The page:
• For short boards, gain speed as you approach the wave. Around 2 feet (0.6 m) before making contact with the water, grab the edges of the surfboard between the nose and middle of your board. Push you weight onto your hands until the nose goes under. Put your head down and your body will follow. Once your body is below the surface, take your front leg and bend it down, using that knee to push the tail under the wave. This momentum will put you in the water for only a second or two.
    • For long boards, push up your chest and let the wave pass under your body and over the board. The "shoot and scoot" method is where you sit on the back of your board and put the tail of it into the water, grabbing the edges of the board at the center so it raises above the wave.
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    Start angling your board. You don't just want to ride a wave to shore, you want to ride it parallel to shore for as long as possible. You want the longest possible ride with the most possible speed. Here's how:
    • Bend your knees to keep a low center of gravity. Lightly lean your weight in the direction you want to go, toward the face of the wave. This will push the rail of your board into the water and elicit a keel effect that cuts into the water, directing your board.
    • On a long board, use the rear section of your board to turn. If you lean too far forward, the rail will dig and you'll be off in no time.
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    Study the waves. It'll take some time, but eventually you be able to predict wave behavior. In addition to being out there and in it, just observe the waves and how they act. Eventually you'll be able to spot the wave that's just right, the one that's in the Goldilocks zone. You'll be able to tell which waves are mushy and which are hollow, determining your course of action.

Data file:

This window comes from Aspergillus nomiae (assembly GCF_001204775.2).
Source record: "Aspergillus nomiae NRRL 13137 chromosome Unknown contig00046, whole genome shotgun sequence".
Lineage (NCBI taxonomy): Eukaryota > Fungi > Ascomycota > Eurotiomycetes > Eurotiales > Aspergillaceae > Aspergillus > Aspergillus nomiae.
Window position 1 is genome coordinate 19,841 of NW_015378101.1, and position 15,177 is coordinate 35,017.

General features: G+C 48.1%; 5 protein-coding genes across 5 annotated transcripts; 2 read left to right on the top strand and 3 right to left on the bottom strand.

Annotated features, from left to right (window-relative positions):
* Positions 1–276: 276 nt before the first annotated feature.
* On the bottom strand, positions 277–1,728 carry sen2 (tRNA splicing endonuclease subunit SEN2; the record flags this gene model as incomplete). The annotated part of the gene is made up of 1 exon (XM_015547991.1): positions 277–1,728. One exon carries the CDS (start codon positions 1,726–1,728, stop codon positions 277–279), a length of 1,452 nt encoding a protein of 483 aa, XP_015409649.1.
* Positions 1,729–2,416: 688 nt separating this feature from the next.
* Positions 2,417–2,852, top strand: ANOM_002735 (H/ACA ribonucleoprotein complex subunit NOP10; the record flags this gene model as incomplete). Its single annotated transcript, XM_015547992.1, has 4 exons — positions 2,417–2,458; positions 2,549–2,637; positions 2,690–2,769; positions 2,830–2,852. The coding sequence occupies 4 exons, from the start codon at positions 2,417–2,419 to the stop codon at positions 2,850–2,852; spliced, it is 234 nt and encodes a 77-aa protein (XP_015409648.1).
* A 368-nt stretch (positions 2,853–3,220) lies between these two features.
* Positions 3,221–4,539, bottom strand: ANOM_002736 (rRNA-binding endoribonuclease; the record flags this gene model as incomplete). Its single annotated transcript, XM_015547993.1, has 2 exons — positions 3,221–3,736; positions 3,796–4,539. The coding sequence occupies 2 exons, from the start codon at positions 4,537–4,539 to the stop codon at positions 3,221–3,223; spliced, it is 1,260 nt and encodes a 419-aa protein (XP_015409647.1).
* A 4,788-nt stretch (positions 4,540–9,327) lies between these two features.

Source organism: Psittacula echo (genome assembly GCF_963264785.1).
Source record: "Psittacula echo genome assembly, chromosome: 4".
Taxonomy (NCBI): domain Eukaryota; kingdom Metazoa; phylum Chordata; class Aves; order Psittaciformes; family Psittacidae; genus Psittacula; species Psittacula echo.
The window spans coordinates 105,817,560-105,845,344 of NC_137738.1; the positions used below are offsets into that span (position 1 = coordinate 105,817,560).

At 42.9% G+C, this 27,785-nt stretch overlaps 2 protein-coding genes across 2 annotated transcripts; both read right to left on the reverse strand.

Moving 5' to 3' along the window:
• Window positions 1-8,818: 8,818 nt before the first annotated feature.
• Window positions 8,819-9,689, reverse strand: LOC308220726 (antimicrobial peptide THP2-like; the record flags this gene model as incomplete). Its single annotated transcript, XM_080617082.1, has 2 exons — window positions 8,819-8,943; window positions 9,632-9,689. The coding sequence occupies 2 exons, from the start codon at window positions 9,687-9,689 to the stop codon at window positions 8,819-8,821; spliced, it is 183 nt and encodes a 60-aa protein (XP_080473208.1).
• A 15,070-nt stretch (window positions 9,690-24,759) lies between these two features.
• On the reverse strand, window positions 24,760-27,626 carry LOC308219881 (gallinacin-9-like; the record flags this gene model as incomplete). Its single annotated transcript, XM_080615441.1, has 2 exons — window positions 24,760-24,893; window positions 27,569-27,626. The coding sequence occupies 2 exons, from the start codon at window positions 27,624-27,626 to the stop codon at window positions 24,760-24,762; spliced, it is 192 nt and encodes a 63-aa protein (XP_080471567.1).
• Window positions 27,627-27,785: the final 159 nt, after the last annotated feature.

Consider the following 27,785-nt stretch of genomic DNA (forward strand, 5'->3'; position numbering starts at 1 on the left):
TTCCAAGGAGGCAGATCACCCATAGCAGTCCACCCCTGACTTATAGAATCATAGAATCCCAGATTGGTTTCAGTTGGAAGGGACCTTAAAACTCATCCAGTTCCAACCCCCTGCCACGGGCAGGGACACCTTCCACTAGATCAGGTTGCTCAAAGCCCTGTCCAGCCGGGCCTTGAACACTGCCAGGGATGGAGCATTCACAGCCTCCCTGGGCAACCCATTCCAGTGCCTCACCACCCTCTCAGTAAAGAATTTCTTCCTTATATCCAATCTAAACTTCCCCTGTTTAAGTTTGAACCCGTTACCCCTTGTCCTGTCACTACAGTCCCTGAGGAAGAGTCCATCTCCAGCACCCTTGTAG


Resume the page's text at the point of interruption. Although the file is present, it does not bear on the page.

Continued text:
• Try to get up and stand on your surfboard as soon as the wave catches you. If you leave it too long, when you decide to stand up, you will probably only get to your knees as it will be too woolly to stand, so try to get up as soon as possible.
  • When you are starting to stand and surf, it is important to keep your head look up and forward. If you find you are falling straight off the surfboard, you are probably looking down. Keep looking up.
  • If you have ever tried any type of boarding before i.e snowboarding, skateboarding, wakeboarding etc, you may know which way you prefer to stand, but, if you haven't normally your strongest leg goes at the back. Stand on the board both ways and try to work it out, don't worry about it too much; you'll work it out as you progress.

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Categories: Surfing